Indigenous Peoples and Human Rights March 2020

Friday, May 4, 2007

COINTELPRO tactics and spying bolstered by Patriot Act

Photo School of Americas Watch
The United States' School of Americas training handbook is declassified. The handbook, used to train Latin military, recommended torture and the targeting of civilians, resulting in the torture and murder of masses of Indigenous Peoples in the Americas. Women were raped and children murdered, as lands were seized for U.S. and multi-national corporations. Those who organized to hold onto their lands were tortured, their labors exploited. The situation continues in Mexico, Central America and South America.
The handbook is online at:

Declassified FBI Files Reveal Years of Surveillance of SOA Watch by FBI's Counterterrorism Division
May 4, 2007
Resource Center of the Americas

The Terrorism Trap: September 11 and Beyond

ACLU and School of the Americas Watch filed for documents; FBI blacks out information, refuses to declassify some pages

The American Civil Liberties Union and the ACLU of Georgia last week released new evidence that the Federal Bureau of Investigation is conducting counterterrorism investigations into School of the Americas Watch. As we’ve seen time and again when the FBI targets social change organizations, the files demonstrate a clear attempt to stifle political opposition. In the released documents, the FBI noted that “the [SOA Watch November vigil] has grown dramatically over the past several years.” The FBI elevated its concern to “priority” level and subjected SOA Watch to “counterterrorism” surveillance. The Bureau monitored the media attention that the annual November vigil and the trials of people arrested for nonviolent civil disobedience received, and agents noted which court tactics had chilling effects on people’s decisions to participate in civil disobedience.Nothing in the FBI files justifies counterterrorism as a basis for the spying. In fact, the FBI never identifies any criminal activity outside of public civil disobedience, and they consistently describe the SOA Watch Vigil as “peaceful.”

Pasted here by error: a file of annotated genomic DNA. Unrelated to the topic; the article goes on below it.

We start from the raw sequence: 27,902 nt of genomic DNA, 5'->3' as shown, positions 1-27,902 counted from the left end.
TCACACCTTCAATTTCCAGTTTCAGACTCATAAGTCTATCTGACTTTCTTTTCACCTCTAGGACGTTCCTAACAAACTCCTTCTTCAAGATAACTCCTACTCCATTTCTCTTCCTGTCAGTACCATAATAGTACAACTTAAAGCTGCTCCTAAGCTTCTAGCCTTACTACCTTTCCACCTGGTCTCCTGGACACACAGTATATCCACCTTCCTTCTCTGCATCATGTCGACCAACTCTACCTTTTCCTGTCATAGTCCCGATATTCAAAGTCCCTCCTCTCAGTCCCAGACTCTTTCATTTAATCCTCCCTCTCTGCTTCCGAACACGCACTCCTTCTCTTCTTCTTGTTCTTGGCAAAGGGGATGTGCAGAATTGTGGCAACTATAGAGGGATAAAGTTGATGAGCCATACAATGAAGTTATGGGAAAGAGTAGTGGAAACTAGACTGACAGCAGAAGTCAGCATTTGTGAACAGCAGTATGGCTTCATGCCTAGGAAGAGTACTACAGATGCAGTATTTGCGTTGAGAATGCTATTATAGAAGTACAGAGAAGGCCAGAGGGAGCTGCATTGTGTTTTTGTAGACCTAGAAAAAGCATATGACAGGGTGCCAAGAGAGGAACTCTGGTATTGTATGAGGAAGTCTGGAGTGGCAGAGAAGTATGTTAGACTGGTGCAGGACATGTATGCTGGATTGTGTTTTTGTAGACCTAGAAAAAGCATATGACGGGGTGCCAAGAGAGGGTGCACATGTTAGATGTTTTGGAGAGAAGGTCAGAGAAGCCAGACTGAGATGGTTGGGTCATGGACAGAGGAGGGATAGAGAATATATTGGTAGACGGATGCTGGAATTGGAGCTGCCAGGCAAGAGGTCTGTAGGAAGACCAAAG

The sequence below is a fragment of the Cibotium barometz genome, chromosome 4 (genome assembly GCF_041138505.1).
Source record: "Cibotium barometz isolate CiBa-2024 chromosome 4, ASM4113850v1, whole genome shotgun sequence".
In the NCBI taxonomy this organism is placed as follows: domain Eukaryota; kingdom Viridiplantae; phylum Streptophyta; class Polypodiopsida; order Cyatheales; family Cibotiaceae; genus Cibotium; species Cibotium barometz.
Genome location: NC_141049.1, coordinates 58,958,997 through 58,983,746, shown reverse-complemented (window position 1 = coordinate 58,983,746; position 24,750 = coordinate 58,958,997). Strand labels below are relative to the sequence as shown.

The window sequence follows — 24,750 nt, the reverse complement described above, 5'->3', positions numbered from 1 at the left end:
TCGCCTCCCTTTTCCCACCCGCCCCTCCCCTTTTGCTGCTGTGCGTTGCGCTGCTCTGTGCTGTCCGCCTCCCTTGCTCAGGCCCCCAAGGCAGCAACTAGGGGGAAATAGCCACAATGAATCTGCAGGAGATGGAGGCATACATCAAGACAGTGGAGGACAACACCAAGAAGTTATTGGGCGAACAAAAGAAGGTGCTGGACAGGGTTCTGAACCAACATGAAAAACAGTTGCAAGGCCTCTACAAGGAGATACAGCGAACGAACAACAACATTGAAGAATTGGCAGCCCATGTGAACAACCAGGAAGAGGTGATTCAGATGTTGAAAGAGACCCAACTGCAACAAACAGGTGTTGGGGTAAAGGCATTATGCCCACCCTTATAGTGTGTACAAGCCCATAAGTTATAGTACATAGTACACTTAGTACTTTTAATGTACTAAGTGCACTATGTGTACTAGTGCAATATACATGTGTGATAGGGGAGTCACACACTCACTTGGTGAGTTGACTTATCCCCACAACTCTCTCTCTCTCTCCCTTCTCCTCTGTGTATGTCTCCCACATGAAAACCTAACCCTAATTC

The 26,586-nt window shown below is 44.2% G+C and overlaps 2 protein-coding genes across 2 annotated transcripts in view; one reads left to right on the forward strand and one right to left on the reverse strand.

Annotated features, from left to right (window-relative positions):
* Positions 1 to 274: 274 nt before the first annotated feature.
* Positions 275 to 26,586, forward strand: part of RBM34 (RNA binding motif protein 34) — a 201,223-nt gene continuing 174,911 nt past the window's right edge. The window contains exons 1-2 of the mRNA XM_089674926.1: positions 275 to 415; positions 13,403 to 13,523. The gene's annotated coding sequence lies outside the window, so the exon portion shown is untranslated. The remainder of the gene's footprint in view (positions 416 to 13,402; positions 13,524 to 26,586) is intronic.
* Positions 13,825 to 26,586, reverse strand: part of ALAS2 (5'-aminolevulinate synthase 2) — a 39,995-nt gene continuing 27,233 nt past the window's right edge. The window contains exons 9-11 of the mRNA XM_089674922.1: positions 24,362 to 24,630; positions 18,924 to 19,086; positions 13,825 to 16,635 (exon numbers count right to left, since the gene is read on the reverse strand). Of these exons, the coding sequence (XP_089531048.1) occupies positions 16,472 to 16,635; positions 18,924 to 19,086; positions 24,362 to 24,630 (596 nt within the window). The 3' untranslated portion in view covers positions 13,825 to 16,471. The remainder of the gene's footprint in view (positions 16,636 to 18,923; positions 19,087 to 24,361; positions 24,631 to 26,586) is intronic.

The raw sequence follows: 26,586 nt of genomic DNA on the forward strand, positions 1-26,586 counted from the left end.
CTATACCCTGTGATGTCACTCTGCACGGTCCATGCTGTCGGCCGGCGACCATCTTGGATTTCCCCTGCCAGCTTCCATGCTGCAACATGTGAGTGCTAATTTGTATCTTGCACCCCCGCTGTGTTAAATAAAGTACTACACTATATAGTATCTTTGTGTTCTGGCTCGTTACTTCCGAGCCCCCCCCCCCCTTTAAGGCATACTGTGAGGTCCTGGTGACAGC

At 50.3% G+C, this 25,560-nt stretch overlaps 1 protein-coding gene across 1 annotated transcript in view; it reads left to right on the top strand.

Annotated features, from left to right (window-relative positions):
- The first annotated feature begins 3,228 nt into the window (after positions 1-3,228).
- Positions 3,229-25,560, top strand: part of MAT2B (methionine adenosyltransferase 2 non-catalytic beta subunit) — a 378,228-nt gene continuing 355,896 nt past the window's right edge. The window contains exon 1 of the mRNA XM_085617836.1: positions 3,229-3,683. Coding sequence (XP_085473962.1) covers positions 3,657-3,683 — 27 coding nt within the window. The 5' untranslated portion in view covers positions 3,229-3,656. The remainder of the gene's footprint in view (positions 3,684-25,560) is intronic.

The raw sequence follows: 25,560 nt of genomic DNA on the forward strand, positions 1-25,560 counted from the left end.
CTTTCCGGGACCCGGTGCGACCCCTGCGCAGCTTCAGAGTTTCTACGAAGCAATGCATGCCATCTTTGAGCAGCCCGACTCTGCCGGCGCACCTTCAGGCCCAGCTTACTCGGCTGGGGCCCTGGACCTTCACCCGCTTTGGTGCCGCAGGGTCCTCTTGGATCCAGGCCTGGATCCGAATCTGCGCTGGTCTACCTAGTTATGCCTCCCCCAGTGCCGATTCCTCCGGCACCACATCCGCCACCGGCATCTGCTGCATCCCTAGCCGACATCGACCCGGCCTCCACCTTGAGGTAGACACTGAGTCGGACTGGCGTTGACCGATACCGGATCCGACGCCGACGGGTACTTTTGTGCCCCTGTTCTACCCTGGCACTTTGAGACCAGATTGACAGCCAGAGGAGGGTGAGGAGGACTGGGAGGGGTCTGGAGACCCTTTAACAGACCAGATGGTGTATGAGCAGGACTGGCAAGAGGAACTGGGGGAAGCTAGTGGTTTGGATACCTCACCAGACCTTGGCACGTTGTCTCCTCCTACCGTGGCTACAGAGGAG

These files unmask the political nature of the actions of the FBI, an agency that has a long history of being used as “political police,” targeting groups in the United States who are working for social change.When congressional investigations, political trials and other traditional legal methods of repression failed to counter the growing movements of the 1950s, '60s and '70s, the FBI moved outside the law. They used secret and systematic methods of fraud and force, far beyond mere surveillance, to sabotage constitutionally-protected political activity.
The purpose of “COINTELPRO,” the FBI's domestic counterintelligence program, was, in FBI Director J. Edgar Hoover's own words, to "expose, disrupt, misdirect, discredit and otherwise neutralize" specific groups and individuals.
The FBI’s targets in this period included the American Indian Movement, the Communist Party, Black Nationalist groups, and many social justice activists, including Martin Luther King and Cesar Chavez.According to Brian Glick, in War at Home, COINTELPRO used a broad array of methods, including infiltration; psychological warfare from the outside (false media stories, forged correspondence); harassment through the legal system; and extralegal force and violence (in the case of radical Black, Puerto Rican and Native American activists, these attacks, including political assassinations, were so extensive, vicious, and calculated that they can only be accurately called a form of official "terrorism").
But COINTELPRO tactics are clearly not a thing of the past.